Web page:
Bike lanes versus fluoride

The Red Deer Bike Lane Pilot Project. It’s everywhere. In the news, online and around the water cooler. People either love them or hate them. Never before has the city been so polarized in its opinion on one singular subject. Or has it?

The Red Deer Bike Lane Pilot Project. It’s everywhere. In the news, online and around the water cooler. People either love them or hate them. Never before has the city been so polarized in its opinion on one singular subject. Or has it?

I propose a comparison. An equally important issue that, historically, generates the same kind of passion as the bike lanes. The difference being, this issue doesn’t seem to elicit the same fervor of citizen involvement. The issue is fluoride (or, more accurately, hexafluorosilicic acid). I would like to compare 4 distinct ways that these issues parallel, to illustrate why citizens should care as much about fluoride as they do about bike lanes.

1. Reckless City spending of your tax dollars.

I have read that the Bike Lane pilot project will cost upwards of $800,000 to implement and perfect. Comparatively, fluoride seems cheap at $75,000 per year. But when you look deeper you can see that is not the case. Since water fluoridation in Red Deer began in the 1950’s, we have been washing, watering, showering and cooking 99% of the chemical down the drain. Also, it’s now been proven that fluoride works topically, and not systemically. That means all you need is fluoride in your toothpaste for it to work. How’s that for wasteful?

2. Inconvenience.

Red Deer citizens have made it clear that they do not like to be inconvenienced by taking away lanes previously designated for vehicles. Comparing this item with the fluoride issue frames that inconvenience as an issue of health. Excessive fluoride exposure is well known to cause many health issues, including a painful bone disease (skeletal fluorosis), discolouration of the teeth (dental fluorosis), and has been linked to a range of other chronic ailments including arthritis, glucose intolerance, gastrointestinal distress and thyroid disease. Inconvenient, huh?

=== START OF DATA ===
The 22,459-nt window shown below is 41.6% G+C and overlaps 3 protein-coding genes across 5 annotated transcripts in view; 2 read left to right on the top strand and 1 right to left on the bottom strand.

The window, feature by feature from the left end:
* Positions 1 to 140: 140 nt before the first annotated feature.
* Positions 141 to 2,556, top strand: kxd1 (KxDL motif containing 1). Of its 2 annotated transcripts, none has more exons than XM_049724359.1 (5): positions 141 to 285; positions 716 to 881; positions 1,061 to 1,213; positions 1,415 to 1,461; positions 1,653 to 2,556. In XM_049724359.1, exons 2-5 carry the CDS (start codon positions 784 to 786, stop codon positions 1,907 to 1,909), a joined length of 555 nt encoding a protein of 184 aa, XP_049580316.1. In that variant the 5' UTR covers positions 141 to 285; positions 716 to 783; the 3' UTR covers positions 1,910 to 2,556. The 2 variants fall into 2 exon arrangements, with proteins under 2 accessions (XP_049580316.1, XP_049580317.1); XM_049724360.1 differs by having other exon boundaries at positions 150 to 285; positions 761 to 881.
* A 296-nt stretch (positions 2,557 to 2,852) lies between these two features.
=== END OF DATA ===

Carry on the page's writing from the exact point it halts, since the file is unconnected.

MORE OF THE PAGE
3. Percentage of population usage.

Bike Lane detractors state that the percentage of those using the bike lanes is disproportionate to the percentage of automobiles using the same stretch of road. The drivers have, since the implementation of bike lanes, lost the ability of lane choice. This comparison, when framed within the fluoride debate, illustrates the fact that Red Deer citizens have no choice in the matter of fluoridated water, either. The freedom of personal choice is a fundamental right, and should not be taken away.

4. It’s dangerous.

The City of Red Deer has implemented a project that may be deemed dangerous, in some ways, to the very citizens it wishes to protect. I think the parallel here is obvious.

Citizen involvement should stretch far beyond lines painted on the road. Your City Council will revisit this issue on October 29th. Please, take some time to research the chemical that you drink each and every day. It’s not sodium fluoride, as some would have you believe. It is called hexafluorosilicic acid (also known as hydrafluorosilicic acid) and I think you might be surprised when you discover it’s origins.

Once you are informed, please let your councillors know how you feel. In or out? It’s an important question.

Diane Hermary

Red Deer

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